Chicken prices on the rise as demand returns

HOUSTON, Texas (KTRK) -- Poultry prices, especially prices for chicken breasts, have skyrocketed due to surging demand, tighter supplies and a transitioning supply chain, according to Texas A&M AgriLife Extension Service experts.

While production of poultry, beef and other livestock declined during the COVID-19 pandemic, companies scrambled to keep up with the rising demand as restaurants reopened and the infamous chicken sandwich wars continued among fast food restaurants.

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"There is a lot of chicken being produced, but we are seeing restaurants that aren't getting as much supply as they want to get," Texas Agrilife Extension economist David Anderson said. "There is plenty of chicken, but when you have all these chains making chicken biscuits and chicken sandwiches, which are a hot product right now, and they're all made of chicken breasts, there is only so much of those specific cuts to go around."

While restaurants and supermarkets worked through the supply challenges, ag producers and vendors like Les Ray struggled with another challenge -- the price of feed.

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"Our vendors tell me there's a shortage of milo, corn and soybeans," Ray said. "I've got a list of before and after. They've gone up two times this week, 50 cents to $2."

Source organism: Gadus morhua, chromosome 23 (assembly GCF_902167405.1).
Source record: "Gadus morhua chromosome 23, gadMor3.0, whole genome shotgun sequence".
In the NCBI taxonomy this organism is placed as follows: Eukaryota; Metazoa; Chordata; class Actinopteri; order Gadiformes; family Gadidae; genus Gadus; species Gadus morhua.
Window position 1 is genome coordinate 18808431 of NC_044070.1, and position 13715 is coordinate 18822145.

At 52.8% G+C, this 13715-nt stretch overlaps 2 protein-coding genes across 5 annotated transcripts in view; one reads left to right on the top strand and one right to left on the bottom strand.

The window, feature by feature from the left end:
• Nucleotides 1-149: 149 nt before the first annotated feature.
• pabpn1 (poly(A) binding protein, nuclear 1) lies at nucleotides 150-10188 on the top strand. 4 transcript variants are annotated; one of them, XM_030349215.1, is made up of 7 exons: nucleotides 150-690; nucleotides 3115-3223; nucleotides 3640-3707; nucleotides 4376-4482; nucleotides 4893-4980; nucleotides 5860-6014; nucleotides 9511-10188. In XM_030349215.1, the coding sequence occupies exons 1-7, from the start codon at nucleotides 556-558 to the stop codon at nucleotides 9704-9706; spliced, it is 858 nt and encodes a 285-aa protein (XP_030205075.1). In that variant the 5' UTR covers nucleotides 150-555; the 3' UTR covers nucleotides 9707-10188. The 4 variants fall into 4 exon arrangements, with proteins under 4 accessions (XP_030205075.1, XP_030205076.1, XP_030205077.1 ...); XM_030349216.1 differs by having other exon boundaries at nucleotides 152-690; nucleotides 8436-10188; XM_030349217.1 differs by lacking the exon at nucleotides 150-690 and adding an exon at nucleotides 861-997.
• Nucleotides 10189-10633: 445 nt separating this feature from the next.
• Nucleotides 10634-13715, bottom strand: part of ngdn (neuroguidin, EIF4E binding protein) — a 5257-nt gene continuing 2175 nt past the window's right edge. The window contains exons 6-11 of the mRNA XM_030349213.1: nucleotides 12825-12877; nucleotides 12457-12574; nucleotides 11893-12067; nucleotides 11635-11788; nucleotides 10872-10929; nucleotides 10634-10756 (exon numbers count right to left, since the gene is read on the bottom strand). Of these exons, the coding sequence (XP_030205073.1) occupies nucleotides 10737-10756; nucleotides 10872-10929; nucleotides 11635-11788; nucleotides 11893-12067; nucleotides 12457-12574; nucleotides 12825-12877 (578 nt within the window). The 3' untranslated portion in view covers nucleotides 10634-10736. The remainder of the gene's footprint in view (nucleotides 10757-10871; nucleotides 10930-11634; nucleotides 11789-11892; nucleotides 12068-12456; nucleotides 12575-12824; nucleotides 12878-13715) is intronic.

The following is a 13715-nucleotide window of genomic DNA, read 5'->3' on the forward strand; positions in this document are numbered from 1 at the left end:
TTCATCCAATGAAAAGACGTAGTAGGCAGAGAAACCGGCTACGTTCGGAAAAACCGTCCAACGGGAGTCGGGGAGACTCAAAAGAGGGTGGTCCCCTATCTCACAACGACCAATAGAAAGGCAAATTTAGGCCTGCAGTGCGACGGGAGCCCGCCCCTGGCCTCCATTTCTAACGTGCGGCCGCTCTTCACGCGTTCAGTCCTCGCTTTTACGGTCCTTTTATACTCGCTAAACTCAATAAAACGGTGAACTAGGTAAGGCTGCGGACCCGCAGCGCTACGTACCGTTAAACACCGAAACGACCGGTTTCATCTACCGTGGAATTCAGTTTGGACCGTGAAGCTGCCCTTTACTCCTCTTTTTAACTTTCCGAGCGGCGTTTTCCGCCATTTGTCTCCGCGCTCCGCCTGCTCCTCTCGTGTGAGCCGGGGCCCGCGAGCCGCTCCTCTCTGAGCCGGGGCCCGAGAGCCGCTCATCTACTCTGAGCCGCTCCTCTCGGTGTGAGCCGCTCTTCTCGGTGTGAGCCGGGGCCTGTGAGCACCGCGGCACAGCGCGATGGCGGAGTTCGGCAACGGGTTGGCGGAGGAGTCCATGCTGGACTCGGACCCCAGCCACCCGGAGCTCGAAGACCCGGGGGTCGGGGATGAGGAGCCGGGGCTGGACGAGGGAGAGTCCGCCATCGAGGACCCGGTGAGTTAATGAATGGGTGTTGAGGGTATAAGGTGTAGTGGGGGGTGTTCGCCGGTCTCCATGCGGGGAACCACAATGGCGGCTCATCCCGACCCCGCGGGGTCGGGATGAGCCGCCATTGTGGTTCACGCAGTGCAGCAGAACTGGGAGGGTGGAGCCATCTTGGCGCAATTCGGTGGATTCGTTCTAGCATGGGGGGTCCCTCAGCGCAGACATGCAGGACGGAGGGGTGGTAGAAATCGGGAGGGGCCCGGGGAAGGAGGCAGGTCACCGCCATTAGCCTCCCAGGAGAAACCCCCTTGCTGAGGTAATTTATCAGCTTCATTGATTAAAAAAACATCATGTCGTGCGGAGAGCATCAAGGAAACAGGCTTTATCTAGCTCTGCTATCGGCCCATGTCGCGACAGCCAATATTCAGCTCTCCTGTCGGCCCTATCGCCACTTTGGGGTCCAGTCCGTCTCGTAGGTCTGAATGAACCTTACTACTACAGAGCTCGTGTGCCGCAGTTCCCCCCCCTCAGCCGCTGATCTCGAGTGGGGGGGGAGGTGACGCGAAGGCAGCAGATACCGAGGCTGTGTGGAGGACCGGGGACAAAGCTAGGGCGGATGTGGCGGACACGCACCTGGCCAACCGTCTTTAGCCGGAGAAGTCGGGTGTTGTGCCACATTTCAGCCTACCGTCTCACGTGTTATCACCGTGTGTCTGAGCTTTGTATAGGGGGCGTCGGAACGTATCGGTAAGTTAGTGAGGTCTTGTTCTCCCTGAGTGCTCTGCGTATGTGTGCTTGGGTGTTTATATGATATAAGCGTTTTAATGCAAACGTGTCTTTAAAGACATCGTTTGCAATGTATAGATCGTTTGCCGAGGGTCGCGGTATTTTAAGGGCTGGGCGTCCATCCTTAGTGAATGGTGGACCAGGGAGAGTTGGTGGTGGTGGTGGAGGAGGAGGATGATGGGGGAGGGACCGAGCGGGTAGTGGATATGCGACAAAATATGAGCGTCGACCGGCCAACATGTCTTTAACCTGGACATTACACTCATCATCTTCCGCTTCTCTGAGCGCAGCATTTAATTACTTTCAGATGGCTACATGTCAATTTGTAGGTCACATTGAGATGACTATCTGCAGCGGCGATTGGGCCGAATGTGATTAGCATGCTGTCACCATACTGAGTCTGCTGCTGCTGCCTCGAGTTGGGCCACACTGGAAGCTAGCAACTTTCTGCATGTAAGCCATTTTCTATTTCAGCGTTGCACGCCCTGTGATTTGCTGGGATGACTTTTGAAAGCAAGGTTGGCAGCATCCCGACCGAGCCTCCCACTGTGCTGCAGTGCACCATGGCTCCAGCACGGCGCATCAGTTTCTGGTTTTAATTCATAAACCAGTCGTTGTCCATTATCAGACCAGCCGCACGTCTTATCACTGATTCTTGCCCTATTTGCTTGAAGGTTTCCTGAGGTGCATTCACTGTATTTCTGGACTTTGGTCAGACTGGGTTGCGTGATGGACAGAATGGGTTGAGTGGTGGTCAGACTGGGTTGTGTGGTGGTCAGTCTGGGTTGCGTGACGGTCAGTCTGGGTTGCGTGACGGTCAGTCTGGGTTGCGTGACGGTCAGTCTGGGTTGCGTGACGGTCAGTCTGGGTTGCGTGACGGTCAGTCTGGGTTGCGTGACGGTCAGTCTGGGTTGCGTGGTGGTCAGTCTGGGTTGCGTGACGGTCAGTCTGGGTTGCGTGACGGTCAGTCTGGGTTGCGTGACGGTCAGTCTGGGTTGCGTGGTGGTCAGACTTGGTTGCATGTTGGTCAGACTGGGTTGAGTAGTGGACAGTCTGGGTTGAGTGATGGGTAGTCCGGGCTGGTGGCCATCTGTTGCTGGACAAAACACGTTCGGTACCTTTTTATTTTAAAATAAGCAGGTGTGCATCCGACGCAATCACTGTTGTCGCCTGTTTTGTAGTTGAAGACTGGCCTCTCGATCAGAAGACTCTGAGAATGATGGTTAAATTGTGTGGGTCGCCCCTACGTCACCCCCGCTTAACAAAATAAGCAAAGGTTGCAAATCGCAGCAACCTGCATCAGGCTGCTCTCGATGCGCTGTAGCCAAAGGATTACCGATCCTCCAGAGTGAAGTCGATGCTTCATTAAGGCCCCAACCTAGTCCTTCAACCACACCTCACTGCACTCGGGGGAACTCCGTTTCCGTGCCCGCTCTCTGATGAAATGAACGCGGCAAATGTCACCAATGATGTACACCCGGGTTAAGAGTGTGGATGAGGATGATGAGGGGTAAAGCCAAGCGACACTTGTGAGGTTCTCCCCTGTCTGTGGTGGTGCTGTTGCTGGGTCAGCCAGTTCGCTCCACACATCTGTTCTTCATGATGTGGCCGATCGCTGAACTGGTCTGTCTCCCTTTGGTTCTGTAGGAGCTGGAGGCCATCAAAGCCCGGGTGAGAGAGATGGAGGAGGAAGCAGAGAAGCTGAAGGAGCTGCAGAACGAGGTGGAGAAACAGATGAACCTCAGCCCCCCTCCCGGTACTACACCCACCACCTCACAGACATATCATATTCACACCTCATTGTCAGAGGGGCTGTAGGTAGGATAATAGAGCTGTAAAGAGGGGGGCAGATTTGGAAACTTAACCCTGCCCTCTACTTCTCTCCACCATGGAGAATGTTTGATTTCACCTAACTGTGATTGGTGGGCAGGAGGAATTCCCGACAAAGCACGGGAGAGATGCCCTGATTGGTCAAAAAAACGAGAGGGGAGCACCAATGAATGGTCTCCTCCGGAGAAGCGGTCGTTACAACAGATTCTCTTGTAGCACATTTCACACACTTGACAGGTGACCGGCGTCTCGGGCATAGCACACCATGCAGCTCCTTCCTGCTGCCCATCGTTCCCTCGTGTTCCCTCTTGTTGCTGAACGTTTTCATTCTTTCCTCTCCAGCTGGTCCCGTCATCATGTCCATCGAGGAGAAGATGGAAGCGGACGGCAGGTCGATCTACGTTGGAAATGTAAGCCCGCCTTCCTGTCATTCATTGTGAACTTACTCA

The challenge for Ray and his staff at Ray's feed on Houston's south side is not keeping the customers happy. Instead it's keeping up with the constant changes lately.

"In the last few months, corn and soybean prices have really increased," said Texas A&M poultry expert Craig Coufal. "About 90% of what we feed a chicken is corn and soybean meal for the calories and the protein. That cost must be passed on in the final price of product."

"For our hen scratch here, this is mixed with chopped corn and then this little round ball, that's your protein ball," said Ray's employee Mistie Martin. "That's what helps your chicken gain weight."

Experts say supplies of chickens and feed will eventually even out with the demand once more birds grow to maturity.

"The birds that were being grown during the pandemic were grown smaller because they were going to end up in grocery stores," Anderson said. "The birds that meet the demand for chicken strips and sandwiches and processed nuggets are much bigger, and it can take some time to shift production. It will happen, but it may take some time."

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